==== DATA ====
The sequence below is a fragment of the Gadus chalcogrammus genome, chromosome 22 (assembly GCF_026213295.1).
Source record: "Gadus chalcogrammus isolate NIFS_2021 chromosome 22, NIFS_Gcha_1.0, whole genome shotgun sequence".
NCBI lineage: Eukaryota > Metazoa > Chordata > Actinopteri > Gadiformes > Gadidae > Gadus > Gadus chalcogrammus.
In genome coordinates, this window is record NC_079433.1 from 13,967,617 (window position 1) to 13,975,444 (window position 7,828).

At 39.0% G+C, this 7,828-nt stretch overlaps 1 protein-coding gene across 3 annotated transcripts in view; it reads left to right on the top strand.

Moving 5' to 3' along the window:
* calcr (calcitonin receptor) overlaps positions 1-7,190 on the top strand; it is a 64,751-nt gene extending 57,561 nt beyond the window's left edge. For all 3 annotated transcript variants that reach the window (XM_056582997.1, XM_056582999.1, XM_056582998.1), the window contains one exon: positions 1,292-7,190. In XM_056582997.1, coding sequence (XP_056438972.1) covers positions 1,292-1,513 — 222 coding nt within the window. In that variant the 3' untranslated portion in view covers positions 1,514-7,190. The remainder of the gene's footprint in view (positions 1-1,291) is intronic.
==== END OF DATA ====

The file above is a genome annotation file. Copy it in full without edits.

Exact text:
The sequence below is a fragment of the Gadus chalcogrammus genome, chromosome 22 (assembly GCF_026213295.1).
Source record: "Gadus chalcogrammus isolate NIFS_2021 chromosome 22, NIFS_Gcha_1.0, whole genome shotgun sequence".
NCBI lineage: Eukaryota > Metazoa > Chordata > Actinopteri > Gadiformes > Gadidae > Gadus > Gadus chalcogrammus.
In genome coordinates, this window is record NC_079433.1 from 13,967,617 (window position 1) to 13,975,444 (window position 7,828).

At 39.0% G+C, this 7,828-nt stretch overlaps 1 protein-coding gene across 3 annotated transcripts in view; it reads left to right on the top strand.

Moving 5' to 3' along the window:
* calcr (calcitonin receptor) overlaps positions 1-7,190 on the top strand; it is a 64,751-nt gene extending 57,561 nt beyond the window's left edge. For all 3 annotated transcript variants that reach the window (XM_056582997.1, XM_056582999.1, XM_056582998.1), the window contains one exon: positions 1,292-7,190. In XM_056582997.1, coding sequence (XP_056438972.1) covers positions 1,292-1,513 — 222 coding nt within the window. In that variant the 3' untranslated portion in view covers positions 1,514-7,190. The remainder of the gene's footprint in view (positions 1-1,291) is intronic.